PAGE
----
The most common reasons for hesitation are: fear of loss of relationships, loss of privacy, fear of unspecified “bad consequences” or retaliation, and insufficient evidence. Some people feel too traumatized by the crime to want to speak out. They fear retribution by criminals. They worry police may not be able to protect their identity. And some just do not want the hassle of protracted legal proceedings.
The Rule-utilitarians stablish that every person should follow rules that have been implemented for the good and happiness of the society. The Act-utilitarians do not focus on implementing rules but rather on the single actions and their consequences. Utilitarianism is useful for developing ethical arguments that justify the suffering of some for the happiness of the majority. For example public policy
It seems as though that any person would have reason not to torture. Additionally, I think such a reason should motivate any person to abstain from torturing. However, there is the practical motivating understanding of Mackie suggesting that there are no such motivators. If so, then how could one explain the existence of objective moral values? Michael Smith maintains that not everyone is a calm, cool, and collected person, which inhibits their ability to feel the motivation of their awareness of objective values.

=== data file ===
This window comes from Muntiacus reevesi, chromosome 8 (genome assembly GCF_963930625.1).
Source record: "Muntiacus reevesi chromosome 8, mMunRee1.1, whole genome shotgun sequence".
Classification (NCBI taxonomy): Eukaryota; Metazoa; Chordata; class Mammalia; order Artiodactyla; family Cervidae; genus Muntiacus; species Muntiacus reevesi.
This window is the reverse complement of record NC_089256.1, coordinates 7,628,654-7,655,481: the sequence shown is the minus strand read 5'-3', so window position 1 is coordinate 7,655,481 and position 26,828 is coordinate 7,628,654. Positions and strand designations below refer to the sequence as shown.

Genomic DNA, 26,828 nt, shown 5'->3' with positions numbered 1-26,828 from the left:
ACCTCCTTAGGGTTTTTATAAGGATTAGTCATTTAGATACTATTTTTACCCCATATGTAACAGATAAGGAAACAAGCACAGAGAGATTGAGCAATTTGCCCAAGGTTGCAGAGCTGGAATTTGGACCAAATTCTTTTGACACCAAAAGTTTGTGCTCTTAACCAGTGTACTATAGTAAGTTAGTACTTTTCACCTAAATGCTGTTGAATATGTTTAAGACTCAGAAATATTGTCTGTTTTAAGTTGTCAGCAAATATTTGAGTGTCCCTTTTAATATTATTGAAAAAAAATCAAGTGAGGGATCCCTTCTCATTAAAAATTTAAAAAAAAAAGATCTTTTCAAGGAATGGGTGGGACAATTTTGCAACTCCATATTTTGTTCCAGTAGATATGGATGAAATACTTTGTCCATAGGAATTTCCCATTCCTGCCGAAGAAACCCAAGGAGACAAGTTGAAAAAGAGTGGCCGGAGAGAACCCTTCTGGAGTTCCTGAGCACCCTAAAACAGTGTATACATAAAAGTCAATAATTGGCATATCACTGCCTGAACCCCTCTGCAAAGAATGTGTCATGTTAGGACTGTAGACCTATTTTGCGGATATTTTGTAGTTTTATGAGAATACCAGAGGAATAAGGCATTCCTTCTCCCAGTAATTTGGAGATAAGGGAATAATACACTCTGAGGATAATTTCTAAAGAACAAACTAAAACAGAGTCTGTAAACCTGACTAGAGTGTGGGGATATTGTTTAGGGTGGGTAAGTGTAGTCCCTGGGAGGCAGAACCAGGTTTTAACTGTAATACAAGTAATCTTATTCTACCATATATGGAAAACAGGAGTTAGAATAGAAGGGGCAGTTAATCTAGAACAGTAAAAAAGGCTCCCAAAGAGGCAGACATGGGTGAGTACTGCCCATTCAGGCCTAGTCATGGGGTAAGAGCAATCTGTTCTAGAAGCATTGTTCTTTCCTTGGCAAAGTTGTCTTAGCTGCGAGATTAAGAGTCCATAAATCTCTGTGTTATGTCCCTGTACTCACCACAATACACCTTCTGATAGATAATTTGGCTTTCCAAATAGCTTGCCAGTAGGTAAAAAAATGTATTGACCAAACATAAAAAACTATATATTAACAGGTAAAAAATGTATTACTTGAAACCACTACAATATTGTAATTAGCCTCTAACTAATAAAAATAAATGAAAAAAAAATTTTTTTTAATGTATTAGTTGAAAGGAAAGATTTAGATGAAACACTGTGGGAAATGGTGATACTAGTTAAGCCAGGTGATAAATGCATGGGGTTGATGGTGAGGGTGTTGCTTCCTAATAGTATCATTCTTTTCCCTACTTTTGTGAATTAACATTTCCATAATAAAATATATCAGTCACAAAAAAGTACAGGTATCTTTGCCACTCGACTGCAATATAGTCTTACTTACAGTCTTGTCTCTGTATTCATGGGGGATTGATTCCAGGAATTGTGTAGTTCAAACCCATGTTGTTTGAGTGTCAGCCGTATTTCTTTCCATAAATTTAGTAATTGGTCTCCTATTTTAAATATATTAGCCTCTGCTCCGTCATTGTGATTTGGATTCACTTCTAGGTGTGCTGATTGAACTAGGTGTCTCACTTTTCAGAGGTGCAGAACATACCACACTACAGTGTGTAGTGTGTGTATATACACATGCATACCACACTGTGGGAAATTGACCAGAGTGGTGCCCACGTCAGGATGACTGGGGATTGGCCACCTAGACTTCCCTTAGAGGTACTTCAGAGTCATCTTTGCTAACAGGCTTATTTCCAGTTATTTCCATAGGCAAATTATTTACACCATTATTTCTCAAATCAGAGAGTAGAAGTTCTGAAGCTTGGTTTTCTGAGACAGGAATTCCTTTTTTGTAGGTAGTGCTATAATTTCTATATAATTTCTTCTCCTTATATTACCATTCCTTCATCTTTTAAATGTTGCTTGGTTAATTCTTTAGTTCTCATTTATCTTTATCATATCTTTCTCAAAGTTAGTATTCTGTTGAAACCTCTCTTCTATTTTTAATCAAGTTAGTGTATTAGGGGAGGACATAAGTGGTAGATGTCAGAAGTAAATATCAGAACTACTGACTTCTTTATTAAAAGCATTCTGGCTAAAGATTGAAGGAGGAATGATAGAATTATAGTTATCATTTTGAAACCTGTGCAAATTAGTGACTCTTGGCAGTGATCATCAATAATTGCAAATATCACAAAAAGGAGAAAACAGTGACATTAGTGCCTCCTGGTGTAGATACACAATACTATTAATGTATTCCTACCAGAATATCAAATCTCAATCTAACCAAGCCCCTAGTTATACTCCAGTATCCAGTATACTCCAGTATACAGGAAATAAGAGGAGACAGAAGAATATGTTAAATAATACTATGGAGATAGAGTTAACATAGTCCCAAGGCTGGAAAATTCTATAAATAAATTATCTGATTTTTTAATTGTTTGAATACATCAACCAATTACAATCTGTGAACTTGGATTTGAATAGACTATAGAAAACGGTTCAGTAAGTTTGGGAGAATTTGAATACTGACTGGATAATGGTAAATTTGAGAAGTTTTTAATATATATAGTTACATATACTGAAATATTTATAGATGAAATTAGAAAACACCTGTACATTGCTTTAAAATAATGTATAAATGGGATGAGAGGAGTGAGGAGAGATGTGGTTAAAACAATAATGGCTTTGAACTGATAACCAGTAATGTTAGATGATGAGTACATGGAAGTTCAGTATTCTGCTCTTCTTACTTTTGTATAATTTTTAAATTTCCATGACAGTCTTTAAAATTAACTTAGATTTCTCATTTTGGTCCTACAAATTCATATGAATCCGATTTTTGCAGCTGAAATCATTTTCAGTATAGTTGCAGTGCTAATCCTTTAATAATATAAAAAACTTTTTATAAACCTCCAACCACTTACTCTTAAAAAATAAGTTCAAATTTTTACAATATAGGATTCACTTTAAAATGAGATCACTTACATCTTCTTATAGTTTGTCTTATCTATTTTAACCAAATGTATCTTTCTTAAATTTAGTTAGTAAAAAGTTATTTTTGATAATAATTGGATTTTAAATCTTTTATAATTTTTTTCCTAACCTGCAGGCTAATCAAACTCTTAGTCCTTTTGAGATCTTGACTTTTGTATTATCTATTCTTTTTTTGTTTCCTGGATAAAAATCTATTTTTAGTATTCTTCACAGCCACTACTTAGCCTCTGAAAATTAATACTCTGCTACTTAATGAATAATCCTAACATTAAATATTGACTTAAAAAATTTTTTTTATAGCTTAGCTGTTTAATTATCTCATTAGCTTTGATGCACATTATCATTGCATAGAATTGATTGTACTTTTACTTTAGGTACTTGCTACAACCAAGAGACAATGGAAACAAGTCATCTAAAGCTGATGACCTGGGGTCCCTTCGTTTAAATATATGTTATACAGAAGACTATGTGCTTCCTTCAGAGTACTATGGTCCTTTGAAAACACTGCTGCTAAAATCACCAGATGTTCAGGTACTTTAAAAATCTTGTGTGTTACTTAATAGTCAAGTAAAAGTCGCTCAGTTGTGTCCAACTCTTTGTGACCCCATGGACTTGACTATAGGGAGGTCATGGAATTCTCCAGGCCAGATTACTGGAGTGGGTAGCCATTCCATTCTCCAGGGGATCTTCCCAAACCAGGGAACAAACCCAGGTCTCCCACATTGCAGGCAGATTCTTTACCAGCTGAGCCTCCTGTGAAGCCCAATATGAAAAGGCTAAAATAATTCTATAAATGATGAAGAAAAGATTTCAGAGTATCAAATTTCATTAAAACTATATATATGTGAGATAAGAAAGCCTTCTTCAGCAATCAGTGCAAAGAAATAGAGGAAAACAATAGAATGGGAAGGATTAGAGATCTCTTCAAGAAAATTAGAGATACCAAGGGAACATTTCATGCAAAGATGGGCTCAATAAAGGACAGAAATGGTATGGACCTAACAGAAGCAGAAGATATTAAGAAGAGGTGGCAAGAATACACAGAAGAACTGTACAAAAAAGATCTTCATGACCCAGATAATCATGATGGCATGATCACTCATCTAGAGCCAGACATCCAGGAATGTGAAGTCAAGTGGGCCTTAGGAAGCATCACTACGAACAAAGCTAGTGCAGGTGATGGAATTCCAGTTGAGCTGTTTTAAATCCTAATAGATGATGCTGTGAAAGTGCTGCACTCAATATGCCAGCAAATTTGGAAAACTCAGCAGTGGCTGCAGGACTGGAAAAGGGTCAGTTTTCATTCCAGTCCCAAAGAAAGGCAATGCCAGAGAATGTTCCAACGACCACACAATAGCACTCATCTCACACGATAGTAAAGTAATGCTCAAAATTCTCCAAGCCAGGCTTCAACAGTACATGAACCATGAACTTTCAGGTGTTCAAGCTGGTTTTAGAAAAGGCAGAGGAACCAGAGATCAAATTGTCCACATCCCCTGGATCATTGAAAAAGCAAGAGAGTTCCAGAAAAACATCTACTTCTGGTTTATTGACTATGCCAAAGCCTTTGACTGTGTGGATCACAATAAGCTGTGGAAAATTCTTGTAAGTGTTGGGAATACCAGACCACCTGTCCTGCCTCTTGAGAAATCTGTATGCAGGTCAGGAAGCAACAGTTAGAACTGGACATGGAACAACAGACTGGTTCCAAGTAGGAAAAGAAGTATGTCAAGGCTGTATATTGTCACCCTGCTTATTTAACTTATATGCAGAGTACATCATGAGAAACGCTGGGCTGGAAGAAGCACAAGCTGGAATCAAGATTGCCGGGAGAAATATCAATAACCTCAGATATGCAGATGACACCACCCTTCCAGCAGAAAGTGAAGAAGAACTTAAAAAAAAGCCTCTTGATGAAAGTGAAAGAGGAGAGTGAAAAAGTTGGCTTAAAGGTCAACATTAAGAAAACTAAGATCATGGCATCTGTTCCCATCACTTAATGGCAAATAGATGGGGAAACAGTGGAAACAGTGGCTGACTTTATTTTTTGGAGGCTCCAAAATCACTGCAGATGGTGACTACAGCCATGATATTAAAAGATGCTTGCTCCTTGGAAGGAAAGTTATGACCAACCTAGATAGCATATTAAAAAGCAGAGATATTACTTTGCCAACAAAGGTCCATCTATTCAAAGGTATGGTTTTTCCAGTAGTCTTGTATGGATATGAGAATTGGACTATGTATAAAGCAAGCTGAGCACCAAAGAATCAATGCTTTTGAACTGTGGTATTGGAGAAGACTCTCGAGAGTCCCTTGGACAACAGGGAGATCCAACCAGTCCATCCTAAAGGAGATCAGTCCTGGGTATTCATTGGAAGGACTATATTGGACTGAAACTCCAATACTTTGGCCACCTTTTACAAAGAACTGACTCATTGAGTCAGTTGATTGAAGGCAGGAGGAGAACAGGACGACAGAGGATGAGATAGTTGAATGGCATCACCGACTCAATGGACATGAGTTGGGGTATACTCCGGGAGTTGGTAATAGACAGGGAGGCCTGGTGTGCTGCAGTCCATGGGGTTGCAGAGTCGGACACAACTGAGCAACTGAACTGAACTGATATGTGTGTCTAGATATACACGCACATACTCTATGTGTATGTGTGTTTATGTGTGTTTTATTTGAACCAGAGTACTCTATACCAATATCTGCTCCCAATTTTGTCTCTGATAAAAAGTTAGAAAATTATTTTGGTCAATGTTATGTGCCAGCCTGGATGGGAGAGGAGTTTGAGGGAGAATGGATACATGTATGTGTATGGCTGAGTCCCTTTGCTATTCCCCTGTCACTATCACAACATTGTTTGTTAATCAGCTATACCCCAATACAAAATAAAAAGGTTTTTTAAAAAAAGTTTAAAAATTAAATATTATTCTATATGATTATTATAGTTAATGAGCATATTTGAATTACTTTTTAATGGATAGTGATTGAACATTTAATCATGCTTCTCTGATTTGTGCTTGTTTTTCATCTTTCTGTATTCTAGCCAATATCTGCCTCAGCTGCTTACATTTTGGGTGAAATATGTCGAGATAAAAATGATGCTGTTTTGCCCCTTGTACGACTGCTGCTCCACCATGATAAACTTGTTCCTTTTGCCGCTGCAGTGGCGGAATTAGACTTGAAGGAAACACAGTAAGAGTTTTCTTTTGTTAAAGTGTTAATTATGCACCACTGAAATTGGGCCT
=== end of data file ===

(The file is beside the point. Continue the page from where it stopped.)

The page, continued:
Essay #1: Ethical Principles in Professional Counseling Autonomy The principle of autonomy is to consider the clients’ rights on making their own decisions when resolving their own conflicts. The counselor cannot tell them what to do in order to resolve their problems. The counselor encourages the client’s personal growth while respecting the client’s culture, personal values, and belief. Corey et al, (2015) states that supervision counselors that are being trained, must learn that there is no need to surrender their own values and beliefs; however, they should learn to leave their own personal values and beliefs out of the counseling sessions (p.75). Nonmaleficence The principle of non-maleficence is “do no harm” to the clients.
As virtue ethics purports, humans need experience, emotional maturity, reflection, and training in order to acquire moral wisdom. This cannot be gained simply by learning a rule and applying it to all situations regardless of your experience. Virtue ethics is also based on character traits. These traits take into account your intentions and what you are thinking which seem like a reasonable choice for an ethical decision. Now examine act utilitarianism.
The Enchiridion is a practical philosophical aid teaching the reader the best way to live. Philosophy, Epictetus taught, is a way of life and not just a theoretical discipline. One is urged to revel in in the habits of control, humility, and different nuances of wisdom. To Epictetus, all external events are determined by fate, and are thus beyond our control; we should accept whatever happens calmly and objectively. However, individuals are responsible for their own actions, which they can examine and control through rigorous self-discipline.